Now that you have identified the problem, you can start to find solutions. During the ideation phase, designers brainstorm ideas for innovative solutions. It's creativity time! This is the time to challenge preconceived assumptions and to think outside the box.
Designers that work on a team will typically come together during this phase to brainstorm as many new ideas as possible. Eventually, you will narrow down certain ideas to focus on and move forward within the design process. Of course, sometimes designers will need to come back to this stage if a design does not solve the problem effectively. Design Thinking is flexible and adaptive to the design’s progression.
Designers generate solutions during the prototype phase. A prototype is a representation of the final product that allows UX designers to interact with their designs. The prototype should include the possible solutions that were brainstormed in the ideation phase. The goal of this stage is to test each solution and identify any flaws or constraints in solving the problem.
Prototypes are great for user testing and can help identify what elements resonate with users as the design evolves. The design team can accept the solution that the prototype presents, in which case, it has been deemed successful in solving the user problem. On the other hand, the design team can completely reject the prototype or revise it to find a better solution.
After the prototype has been made, it is now time to test it on users. Keep in mind that testing is not always the end of the Design Thinking process. Usually, the prototype will be shared and tested with users and that feedback will be used to go back and refine previous stages. Designers often have to go back and redefine the problem and generate new ideas, then build another prototype to test those ideas.
Design Thinking is not a linear process. It is fluid and flexible and promotes an iterative way of working. Designers discover new things at every stage that can cause them to have to go back to a previous stage and rethink their designs.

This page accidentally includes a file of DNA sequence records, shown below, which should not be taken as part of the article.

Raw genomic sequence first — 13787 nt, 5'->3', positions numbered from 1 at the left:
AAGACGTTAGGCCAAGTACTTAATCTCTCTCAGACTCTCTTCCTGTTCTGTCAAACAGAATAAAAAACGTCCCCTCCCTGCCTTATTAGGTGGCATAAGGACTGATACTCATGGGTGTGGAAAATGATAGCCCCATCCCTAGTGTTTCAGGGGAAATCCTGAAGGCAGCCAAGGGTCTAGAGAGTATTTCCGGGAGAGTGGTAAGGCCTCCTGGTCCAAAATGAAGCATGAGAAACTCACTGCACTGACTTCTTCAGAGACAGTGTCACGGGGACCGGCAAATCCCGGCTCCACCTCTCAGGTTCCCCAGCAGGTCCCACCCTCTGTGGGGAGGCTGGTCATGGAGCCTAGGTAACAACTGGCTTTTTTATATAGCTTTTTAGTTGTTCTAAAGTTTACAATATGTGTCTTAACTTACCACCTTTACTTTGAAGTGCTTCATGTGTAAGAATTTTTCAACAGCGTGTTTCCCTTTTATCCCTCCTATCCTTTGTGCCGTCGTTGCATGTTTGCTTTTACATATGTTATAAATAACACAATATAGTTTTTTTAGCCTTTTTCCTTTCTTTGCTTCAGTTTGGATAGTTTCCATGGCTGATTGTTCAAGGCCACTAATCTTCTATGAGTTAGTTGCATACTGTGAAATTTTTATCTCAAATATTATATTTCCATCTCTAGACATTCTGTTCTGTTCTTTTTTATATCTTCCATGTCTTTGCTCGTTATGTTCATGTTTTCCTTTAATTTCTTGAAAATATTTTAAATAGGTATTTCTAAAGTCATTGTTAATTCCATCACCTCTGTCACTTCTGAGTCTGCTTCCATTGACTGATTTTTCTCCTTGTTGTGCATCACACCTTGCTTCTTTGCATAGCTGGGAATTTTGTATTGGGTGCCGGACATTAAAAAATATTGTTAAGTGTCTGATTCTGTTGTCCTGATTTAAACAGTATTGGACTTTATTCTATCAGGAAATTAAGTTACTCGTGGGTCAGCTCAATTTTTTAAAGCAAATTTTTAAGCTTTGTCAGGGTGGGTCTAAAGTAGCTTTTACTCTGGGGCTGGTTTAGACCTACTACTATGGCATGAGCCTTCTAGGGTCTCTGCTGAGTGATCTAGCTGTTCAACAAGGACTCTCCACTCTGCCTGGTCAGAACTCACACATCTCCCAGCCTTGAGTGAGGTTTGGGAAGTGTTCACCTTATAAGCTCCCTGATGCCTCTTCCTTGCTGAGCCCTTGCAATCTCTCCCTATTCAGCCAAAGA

Although UX designers typically have their own process, Design Thinking can be a very beneficial process for UX designers to implement. There are a lot of similarities between user experience design and Design Thinking. Understanding both of these processes means that your designs are empathetic and driven by the user. UX designers go through many of the same stages that come with thinking by design such as research, prototyping, and testing.
The main difference is that Design Thinking focuses on finding solutions to problems while UX design focuses on designing the solutions to create an intuitive and pleasant user experience.
Design Thinking is beneficial to many other fields beyond UX design. It can be applied to any team in any industry. Because of this, Design Thinking can help keep the business aspect of UX design in check. As a UX designer, it is easy to want to simply find the best solution for the user, but in reality, there will be certain constraints such as company budget and resources.
Design Thinking can help you get your designs to market quickly and cut costs. This process also improves customer loyalty because Design Thinking focuses on the user, which improves user engagement with the product. Customers will want to come back for more.
Design Thinking is just another process that you can use as a UX designer to create the best interactions for users. With Design Thinking in your back pocket, you will be able to design more creatively and flexibly.